Municipalities are also being downgraded. And some major South African private sector companies, the real creators of jobs, have been put in the spotlight by credit rating agencies. The tax base will shrink further. In short, the tragic consequences of Zuma’s presidency are yet to be realised in full.

Many South Africans are puzzled why the ANC is committing suicide when the whole country, including its veterans, are advising its leaders to open their eyes to see their follies and mend their ways.

There are a few reasons. Firstly, those responsible for the suicidal path of the party are benefiting from its current crisis. They think short term. But even their short term thinking is too short because it ends in 2019, after which most of them will have neither power nor arrogance to display. The last four elections have seen many ANC representatives – members of Parliament, members of provincial legislatures and councillors – losing their positions.

Secondly, the curse of the majority has destroyed reason within the party. So, in the National Working Committee and National Executive Committee what matters is not the strength of an argument but how many votes it secures. Numbers have replaced rationality. It matters not that Zuma’s actions are destroying the party and the country. What matters is that most leaders in the party support him.

Thirdly, it is the death of courage. A party whose history is well decorated with leaders who were prepared to die for freedom is today staffed with leaders who have no courage to stand up when the future of the party is at stake. Those who take principled positions are too quick to retreat meekly. Cyril Ramaphosa, Gwede Mantashe and Zweli Mkhize were forced into an embarrassing retreat after they expressed their disgust at the manner in which Zuma takes his mandate “elsewhere”. Whereas past suffering instilled courage, present comfort zones have the opposite effect.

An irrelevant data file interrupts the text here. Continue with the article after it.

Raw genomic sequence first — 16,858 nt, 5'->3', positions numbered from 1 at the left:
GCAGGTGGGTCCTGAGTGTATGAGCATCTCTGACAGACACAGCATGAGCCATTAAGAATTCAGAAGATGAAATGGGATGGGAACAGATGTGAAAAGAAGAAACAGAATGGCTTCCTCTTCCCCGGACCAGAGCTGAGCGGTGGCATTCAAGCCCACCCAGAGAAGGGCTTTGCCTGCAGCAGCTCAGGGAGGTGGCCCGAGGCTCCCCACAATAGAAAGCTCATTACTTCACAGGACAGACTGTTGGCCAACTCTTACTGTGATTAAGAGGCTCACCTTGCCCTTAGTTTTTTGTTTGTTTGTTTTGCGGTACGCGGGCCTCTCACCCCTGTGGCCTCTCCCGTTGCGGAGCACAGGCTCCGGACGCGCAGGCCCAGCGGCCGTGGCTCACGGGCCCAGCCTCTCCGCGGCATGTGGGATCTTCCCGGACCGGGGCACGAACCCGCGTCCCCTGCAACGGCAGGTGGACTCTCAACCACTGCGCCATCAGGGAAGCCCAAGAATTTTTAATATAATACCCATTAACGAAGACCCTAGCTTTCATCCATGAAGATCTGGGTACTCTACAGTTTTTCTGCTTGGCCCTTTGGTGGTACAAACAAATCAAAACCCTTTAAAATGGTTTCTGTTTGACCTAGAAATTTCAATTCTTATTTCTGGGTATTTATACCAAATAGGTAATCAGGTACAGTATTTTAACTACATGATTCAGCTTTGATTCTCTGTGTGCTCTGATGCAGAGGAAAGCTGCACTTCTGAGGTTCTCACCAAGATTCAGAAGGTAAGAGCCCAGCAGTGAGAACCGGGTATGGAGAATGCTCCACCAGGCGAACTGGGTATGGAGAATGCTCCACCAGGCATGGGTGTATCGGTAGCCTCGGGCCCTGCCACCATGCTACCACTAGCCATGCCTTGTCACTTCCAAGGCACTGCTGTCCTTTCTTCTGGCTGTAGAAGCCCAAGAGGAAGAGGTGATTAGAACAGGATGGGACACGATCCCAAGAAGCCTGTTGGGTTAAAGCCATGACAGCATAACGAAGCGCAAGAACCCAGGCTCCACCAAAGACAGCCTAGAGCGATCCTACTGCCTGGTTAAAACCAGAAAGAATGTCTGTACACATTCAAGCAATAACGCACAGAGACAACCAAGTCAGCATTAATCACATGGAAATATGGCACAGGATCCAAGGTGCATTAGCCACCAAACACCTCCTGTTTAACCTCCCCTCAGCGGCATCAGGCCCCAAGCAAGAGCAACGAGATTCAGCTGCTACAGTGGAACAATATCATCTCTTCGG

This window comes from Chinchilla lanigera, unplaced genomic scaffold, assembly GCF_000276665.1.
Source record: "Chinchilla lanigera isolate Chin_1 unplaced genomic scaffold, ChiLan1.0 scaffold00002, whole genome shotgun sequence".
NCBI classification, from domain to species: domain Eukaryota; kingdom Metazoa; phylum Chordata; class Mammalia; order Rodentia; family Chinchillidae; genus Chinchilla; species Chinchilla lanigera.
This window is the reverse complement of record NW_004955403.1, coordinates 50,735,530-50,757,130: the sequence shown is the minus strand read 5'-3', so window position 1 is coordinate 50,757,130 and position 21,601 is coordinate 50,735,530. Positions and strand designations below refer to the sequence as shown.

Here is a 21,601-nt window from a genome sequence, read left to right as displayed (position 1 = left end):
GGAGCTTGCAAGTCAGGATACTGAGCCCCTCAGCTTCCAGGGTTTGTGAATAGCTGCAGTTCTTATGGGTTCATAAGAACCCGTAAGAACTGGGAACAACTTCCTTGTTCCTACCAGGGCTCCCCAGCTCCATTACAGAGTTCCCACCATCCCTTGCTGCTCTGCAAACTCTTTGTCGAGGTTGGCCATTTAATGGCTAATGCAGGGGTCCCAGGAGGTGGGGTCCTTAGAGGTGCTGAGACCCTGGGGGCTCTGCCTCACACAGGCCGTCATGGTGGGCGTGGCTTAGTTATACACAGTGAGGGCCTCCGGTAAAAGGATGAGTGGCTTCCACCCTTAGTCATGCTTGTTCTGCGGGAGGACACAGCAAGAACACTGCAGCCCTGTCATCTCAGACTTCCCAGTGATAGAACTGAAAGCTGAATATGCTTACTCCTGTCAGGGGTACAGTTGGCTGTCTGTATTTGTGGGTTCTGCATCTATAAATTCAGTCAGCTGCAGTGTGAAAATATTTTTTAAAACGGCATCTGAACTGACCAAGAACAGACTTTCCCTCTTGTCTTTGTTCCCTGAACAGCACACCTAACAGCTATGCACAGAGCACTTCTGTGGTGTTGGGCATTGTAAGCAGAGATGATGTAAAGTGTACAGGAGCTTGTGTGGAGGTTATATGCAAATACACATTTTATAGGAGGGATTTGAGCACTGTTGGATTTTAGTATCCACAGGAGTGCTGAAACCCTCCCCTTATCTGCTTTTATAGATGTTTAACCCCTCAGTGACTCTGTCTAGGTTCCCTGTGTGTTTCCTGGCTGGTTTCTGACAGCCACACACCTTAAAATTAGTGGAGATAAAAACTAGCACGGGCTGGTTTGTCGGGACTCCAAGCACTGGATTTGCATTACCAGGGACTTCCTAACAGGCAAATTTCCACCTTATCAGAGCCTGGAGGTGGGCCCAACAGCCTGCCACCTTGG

Lastly, it is the distribution of patronage. So far, the patronage resources are able to cover all those who matter for Zuma’s survival. Although this is shrinking, especially after the recent electoral losses in major metropolitan areas, Zuma and his backers still control key sites of power and are able to efficiently allocate trappings to buy support and punish dissenters.

South Africans are the victim of the ANC dynamics. A combination of these factors is good news for opposition parties who take themselves seriously. Half of their job is already done. Whatever they say about Zuma, they can’t blame him for failing to pave the way for them to take over in 2019.

- Mpumelelo Mkhabela is a fellow at the Centre for the Study of Governance Innovation (GovInn) at the University of Pretoria.

Disclaimer: News24 encourages freedom of speech and the expression of diverse views. The views of columnists published on News24 are therefore their own and do not necessarily represent the views of News24. 

Read more on:    jacob zuma  |  cabinet reshuffle  |  state capture